When someone made a sale or mentioned a successful talk, high fives all around.

The man sharing the booth with the Hershey’s Kisses woman came to my booth during a slow period one afternoon. He said, “OK, what exactly do you do?” I told him that I’m an animal communicator, that I’m a Reiki practitioner. He sat in the chair for his mini-Reiki session. The woman in the booth next to his anxiously observed us from a distance. At the end of the session, he said he’d had a headache, but that it was gone. He told the anxious woman that. She came over and sat in the chair. Soon, a small group had gathered to watch.

Saturday morning, a wicked storm blew in, washing out all of the planned events. We closed most of the garage-like doors of the exhibit hall, leaving one open so we could watch the sky, warning each other not to venture out, to be safe, to stay put.

When I packed up my things on Sunday, I felt like I was leaving family.

How easy it all was, how completely natural, chatting and sharing and helping.



On  Saturday afternoon, people sat shoulder to shoulder on metal benches in the too-small, hot tent. I asked everyone to think of a time she or he had communicated with an animal non-verbally, reminding everyone that this is something they do every day. They shared their stories in pairs; then I asked for volunteers to share with the whole group. The first couple of volunteers told their stories eagerly, but then I had to coax: “Come on, who else? You all have stories; please share.” And they did.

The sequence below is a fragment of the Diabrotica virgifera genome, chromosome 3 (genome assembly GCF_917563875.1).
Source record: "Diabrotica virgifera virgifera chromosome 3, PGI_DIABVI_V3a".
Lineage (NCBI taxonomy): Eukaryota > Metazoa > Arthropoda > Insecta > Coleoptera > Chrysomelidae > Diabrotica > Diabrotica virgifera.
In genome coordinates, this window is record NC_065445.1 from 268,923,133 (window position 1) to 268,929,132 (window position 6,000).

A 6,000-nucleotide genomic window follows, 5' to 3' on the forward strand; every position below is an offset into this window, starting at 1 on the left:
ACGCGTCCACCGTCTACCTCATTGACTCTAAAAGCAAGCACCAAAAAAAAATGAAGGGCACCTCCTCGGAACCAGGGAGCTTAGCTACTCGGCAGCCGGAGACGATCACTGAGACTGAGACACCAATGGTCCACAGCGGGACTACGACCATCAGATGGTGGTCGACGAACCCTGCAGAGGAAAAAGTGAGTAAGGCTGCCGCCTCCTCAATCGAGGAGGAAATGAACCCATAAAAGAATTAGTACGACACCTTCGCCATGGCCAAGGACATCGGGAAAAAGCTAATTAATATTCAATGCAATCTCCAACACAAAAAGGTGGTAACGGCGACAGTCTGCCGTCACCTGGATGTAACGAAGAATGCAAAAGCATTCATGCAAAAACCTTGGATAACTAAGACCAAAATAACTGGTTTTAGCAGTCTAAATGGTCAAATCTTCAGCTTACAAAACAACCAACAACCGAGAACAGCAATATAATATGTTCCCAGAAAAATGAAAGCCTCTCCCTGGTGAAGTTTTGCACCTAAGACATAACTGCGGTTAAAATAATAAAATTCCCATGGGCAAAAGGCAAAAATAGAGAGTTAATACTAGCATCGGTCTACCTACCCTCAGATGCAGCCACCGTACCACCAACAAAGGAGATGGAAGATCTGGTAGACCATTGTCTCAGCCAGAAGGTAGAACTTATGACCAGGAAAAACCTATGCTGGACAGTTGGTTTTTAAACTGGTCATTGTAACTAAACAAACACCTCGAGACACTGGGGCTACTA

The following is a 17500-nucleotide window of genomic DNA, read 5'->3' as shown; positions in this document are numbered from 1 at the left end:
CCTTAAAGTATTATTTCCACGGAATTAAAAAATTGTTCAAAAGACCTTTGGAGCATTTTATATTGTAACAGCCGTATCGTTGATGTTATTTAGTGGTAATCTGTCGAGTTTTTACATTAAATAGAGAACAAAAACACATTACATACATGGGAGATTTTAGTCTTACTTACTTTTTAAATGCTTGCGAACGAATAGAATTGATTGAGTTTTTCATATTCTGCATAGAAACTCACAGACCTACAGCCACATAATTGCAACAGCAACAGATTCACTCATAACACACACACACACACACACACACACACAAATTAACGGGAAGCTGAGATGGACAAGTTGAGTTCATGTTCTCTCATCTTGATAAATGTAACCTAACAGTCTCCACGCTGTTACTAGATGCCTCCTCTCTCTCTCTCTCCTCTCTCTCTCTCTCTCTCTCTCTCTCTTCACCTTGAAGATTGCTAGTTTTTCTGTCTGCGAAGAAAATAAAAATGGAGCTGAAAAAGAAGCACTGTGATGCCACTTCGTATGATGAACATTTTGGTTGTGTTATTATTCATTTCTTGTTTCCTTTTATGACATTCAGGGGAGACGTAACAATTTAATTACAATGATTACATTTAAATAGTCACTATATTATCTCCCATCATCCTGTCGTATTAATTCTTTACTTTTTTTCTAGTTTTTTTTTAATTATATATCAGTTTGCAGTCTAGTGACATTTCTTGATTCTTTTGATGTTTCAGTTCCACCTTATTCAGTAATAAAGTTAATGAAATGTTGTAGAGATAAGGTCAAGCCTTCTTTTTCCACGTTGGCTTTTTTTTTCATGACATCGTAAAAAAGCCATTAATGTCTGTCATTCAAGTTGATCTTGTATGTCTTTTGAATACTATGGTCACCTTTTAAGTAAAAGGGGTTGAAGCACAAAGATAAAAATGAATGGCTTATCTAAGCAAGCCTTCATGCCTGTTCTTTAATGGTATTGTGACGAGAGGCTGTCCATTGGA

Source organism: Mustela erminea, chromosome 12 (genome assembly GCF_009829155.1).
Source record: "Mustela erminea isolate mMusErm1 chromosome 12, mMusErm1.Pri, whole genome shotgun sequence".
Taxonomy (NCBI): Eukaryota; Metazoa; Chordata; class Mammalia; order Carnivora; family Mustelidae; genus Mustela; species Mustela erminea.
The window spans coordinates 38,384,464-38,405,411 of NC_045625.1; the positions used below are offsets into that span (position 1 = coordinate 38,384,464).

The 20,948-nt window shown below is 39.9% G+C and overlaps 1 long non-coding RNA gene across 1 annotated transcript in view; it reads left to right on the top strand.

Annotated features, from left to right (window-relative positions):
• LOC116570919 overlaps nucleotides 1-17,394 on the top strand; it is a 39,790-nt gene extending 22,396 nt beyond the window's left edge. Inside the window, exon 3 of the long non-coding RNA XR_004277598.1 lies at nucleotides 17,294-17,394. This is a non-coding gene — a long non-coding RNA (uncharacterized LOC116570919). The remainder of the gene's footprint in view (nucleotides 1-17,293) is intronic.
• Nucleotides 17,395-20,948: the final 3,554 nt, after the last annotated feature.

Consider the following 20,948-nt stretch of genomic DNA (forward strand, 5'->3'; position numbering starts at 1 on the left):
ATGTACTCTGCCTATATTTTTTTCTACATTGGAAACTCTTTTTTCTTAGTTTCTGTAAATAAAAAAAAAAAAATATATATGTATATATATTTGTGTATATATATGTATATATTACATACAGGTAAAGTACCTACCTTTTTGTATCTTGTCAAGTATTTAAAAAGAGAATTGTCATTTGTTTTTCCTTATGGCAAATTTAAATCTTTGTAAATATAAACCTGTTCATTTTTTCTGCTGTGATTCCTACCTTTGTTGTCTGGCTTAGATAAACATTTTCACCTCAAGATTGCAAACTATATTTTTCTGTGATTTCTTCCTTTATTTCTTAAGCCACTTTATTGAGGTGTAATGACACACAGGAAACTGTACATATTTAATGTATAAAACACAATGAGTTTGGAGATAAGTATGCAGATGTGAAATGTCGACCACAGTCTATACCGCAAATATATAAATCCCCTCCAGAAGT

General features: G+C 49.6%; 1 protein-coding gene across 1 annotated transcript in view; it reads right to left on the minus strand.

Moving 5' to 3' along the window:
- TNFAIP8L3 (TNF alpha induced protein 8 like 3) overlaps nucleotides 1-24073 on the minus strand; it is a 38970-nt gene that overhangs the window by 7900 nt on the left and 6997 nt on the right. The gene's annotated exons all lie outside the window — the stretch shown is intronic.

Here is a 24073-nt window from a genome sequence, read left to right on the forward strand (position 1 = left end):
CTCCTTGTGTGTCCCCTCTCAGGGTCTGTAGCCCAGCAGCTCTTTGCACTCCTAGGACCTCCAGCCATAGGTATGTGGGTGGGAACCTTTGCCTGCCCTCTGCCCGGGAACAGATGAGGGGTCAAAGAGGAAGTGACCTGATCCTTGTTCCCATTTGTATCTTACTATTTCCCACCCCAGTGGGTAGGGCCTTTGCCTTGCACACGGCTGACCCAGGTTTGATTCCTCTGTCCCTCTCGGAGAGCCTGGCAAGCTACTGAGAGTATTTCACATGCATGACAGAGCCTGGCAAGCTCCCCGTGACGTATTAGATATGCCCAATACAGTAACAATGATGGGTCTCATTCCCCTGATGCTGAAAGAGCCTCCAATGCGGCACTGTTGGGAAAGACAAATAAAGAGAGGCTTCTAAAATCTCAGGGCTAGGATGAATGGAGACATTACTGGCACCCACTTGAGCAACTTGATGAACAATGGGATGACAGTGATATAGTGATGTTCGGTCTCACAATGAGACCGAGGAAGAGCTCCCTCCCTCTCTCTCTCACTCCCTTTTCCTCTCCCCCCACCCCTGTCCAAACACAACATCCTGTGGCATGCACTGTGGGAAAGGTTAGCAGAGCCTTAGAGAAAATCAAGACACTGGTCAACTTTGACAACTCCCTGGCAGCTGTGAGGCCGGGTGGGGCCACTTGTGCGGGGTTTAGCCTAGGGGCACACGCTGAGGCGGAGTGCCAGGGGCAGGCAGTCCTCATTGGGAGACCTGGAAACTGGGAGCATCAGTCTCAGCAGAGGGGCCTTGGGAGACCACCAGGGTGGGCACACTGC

At one point in my talk, I asked how those present would like me to proceed. I could just explain things, or I could tell stories. Stories! They wanted stories! It was magnificent, a cramped room filled with adults remembering what it meant to be excited children. Even better, after a few of my stories, someone interrupted. “I have a story,” she said. The stories took over. The tight space opened up. I had the pleasure of becoming a student at the feet of these amazing teachers.



Since I was working, I didn’t get to see much of the fair. But one afternoon, I ventured out to watch the Cowboy Challenge going on in a field not too far from Exhibit Hall 3. Most of the 20 minutes I was there, the folks were resetting the course. Finally, a man and his horse entered the field. The horse balked at every jump (barrels set on their sides), every obstacle. But the man persisted, never voicing an unkind word to his equine partner, never yanking on the reins or harshly kicking. Even though the attempt wasn’t much to look at, the spectators, who were lined up around the fence, were quiet, respectful. When the two finally managed to complete the course, the spectators responded with hearty applause.

I heard from several folks at my booth later that day that the Cowboy Challenge was one of their favorite events. Anyone could participate, not just seasoned competitors, but novices, elders. One woman said she saw a man compete who looked to be in his 80s.